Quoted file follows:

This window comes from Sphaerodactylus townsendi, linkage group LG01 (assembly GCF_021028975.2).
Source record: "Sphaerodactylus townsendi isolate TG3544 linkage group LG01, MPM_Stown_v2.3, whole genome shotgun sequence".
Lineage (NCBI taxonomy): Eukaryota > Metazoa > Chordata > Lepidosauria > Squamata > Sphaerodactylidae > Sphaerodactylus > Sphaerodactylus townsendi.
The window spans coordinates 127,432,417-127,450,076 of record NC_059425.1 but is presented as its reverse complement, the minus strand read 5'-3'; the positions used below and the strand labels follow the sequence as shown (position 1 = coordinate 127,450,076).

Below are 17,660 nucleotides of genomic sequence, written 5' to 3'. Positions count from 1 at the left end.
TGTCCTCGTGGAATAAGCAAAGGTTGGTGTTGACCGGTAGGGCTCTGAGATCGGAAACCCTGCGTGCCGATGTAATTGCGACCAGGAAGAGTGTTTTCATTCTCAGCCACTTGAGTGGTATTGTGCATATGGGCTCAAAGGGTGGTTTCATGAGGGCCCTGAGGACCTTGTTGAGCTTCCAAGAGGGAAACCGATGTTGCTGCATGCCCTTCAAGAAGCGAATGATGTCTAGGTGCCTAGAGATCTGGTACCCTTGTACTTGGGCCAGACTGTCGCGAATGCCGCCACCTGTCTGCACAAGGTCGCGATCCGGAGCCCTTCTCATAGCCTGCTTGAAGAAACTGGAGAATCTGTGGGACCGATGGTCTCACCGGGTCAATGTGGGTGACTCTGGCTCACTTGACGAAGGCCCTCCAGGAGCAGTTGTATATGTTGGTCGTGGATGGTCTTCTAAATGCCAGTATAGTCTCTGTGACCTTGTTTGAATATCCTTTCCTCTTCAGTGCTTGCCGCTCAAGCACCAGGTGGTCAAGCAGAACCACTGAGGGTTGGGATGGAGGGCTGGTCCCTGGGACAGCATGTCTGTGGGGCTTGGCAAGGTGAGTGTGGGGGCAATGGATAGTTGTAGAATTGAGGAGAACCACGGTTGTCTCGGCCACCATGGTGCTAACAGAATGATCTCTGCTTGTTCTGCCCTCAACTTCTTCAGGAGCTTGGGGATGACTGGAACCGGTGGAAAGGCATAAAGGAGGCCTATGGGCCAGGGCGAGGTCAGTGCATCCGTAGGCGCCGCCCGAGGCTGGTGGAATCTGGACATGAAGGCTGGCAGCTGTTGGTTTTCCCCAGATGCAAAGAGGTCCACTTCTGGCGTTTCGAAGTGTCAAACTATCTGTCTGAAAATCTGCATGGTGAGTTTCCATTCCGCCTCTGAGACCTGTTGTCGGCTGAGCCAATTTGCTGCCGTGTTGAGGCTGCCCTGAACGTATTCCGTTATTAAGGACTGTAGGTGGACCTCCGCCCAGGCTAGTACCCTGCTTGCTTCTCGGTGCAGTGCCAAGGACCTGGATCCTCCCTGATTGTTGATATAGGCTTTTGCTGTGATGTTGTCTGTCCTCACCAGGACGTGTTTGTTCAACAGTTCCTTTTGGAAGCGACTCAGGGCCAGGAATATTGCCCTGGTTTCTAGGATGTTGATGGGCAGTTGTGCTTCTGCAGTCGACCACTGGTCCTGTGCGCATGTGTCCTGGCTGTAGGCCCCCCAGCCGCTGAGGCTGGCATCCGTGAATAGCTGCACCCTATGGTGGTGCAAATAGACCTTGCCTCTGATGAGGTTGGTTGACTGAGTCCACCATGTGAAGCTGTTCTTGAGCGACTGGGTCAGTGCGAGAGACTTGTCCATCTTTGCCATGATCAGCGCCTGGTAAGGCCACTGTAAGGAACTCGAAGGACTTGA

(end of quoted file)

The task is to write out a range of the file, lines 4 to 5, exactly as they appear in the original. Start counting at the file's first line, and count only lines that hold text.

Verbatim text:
The window spans coordinates 127,432,417-127,450,076 of record NC_059425.1 but is presented as its reverse complement, the minus strand read 5'-3'; the positions used below and the strand labels follow the sequence as shown (position 1 = coordinate 127,450,076).

Below are 17,660 nucleotides of genomic sequence, written 5' to 3'. Positions count from 1 at the left end.